Last week’s fire at Charlotte Maxeke Johannesburg Academic Hospital was the fourth such fire in the province in the past six years, the DA in Gauteng said on Monday.
The hospital was closed for seven days after fire ripped through parts of the facility last Friday. Hundreds of patients had to be moved to other hospitals as a safety precaution due to concerns of smoke.
The DA’s spokesperson on health, Jack Bloom, claimed widespread safety non-compliance at Gauteng hospitals, saying past inspections of public hospitals had revealed widespread lack of compliance with the Occupational Health and Safety Act (OHSA).
He cited previous fires at Carletonville Hospital in February this year, Bheki Mlangeni Hospital in May 2019 and Tambo Memorial Hospital in May 2015, as well as the fire at the head office of the Gauteng health department in the Bank of Lisbon building in September 2018.
“Former Gauteng health MEC Bandile Masuku indicated in 2019 that no state health facility in Gauteng had been assessed as complying with the OHSA. He said that ‘all facilities audited received either a noncompliance finding, such as a contravention and/or improvement compliance notice and fire contravention’.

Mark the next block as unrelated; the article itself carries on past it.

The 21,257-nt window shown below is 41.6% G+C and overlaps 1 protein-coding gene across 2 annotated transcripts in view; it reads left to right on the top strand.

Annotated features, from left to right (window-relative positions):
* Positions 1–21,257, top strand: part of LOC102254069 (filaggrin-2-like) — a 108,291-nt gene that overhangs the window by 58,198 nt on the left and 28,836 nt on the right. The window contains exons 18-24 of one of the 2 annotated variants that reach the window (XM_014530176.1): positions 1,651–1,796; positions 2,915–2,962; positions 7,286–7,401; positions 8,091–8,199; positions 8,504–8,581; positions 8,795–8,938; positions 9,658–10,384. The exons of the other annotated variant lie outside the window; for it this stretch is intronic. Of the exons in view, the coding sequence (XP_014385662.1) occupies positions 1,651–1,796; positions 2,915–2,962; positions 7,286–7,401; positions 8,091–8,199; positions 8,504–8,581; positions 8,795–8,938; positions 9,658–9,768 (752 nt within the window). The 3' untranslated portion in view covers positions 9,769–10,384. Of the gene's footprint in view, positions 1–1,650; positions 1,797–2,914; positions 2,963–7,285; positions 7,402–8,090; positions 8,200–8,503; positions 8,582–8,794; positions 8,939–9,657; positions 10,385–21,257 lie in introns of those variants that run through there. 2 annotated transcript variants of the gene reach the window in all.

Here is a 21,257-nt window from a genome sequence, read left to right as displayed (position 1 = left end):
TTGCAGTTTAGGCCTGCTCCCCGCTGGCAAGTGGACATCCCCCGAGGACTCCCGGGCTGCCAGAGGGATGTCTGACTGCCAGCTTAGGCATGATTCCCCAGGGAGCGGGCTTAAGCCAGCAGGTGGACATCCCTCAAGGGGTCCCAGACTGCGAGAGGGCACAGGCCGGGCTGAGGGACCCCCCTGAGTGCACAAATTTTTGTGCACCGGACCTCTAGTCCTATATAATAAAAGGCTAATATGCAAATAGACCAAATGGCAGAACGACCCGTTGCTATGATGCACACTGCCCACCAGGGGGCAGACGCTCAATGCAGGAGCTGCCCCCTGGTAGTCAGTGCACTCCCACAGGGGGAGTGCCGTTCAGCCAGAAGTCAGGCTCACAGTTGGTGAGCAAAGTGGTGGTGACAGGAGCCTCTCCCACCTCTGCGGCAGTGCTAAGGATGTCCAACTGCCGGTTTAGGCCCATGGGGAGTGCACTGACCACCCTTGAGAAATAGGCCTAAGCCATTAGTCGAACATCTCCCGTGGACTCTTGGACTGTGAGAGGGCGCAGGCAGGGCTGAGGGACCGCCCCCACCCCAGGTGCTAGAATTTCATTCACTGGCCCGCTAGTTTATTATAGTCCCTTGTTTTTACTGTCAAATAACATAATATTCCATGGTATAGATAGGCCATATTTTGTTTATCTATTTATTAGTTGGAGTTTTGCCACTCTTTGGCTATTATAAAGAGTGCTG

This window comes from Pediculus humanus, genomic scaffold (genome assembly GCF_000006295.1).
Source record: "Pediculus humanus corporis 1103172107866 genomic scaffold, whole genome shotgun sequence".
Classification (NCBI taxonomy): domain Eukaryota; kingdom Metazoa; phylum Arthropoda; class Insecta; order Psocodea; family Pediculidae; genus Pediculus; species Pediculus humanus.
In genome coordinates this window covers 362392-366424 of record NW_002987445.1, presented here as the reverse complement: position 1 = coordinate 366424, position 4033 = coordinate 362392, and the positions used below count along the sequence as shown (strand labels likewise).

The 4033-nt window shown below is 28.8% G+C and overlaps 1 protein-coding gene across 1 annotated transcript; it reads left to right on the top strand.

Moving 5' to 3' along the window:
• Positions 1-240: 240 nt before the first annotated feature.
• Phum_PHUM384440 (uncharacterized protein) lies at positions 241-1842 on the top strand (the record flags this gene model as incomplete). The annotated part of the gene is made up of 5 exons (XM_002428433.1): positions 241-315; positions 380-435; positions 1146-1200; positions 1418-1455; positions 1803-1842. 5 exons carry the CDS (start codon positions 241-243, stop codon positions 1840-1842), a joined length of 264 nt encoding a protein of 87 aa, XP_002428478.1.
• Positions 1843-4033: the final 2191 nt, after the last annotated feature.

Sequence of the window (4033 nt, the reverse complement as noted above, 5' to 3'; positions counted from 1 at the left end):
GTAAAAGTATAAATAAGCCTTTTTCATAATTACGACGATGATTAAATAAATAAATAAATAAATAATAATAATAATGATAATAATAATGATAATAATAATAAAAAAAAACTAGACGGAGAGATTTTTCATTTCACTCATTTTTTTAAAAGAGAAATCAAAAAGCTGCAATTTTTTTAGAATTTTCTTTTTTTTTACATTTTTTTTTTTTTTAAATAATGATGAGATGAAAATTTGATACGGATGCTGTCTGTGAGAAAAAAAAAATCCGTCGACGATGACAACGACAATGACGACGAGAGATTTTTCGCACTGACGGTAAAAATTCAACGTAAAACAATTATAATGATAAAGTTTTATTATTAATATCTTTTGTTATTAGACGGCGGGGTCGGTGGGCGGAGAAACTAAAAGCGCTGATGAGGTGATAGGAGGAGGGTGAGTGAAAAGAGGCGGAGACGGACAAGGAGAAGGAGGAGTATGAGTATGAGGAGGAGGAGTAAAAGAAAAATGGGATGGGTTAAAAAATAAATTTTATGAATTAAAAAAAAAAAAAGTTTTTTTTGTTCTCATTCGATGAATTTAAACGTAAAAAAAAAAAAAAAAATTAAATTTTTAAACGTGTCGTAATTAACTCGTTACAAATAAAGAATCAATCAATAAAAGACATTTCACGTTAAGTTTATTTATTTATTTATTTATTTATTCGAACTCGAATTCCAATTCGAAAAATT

“The critical areas included general machinery regulations, electrical installation regulations, firefighting equipment, lift regulations, storage, exits, stairs and aisles,” he said in a statement.
Bloom said the provincial health department estimated it would cost about R6 billion to ensure fire and safety compliance at all 32 public hospitals in Gauteng.
“This included R394 million to fix Charlotte Maxeke Hospital, but little of this has been budgeted for. Years of poor spending on maintenance has led to the parlous state of our hospitals, which risks the lives of patients and staff.
“I estimate that the cost to fix Charlotte Maxeke after the fire may well be close to R1 billion.”
At the same time, the National Education, Health and Allied Workers’ Union (Nehawu) has called for an investigation into safety measures at the hospital.
“Investigations must reveal if the hospital has a functional fire sprinkler system and other measures to deal with such an ordeal,” the union said in a statement.
“Nehawu has been at the forefront of highlighting the unsafe state of government buildings, especially the Civitas Building and the Bank of Lisbon Building, among others.”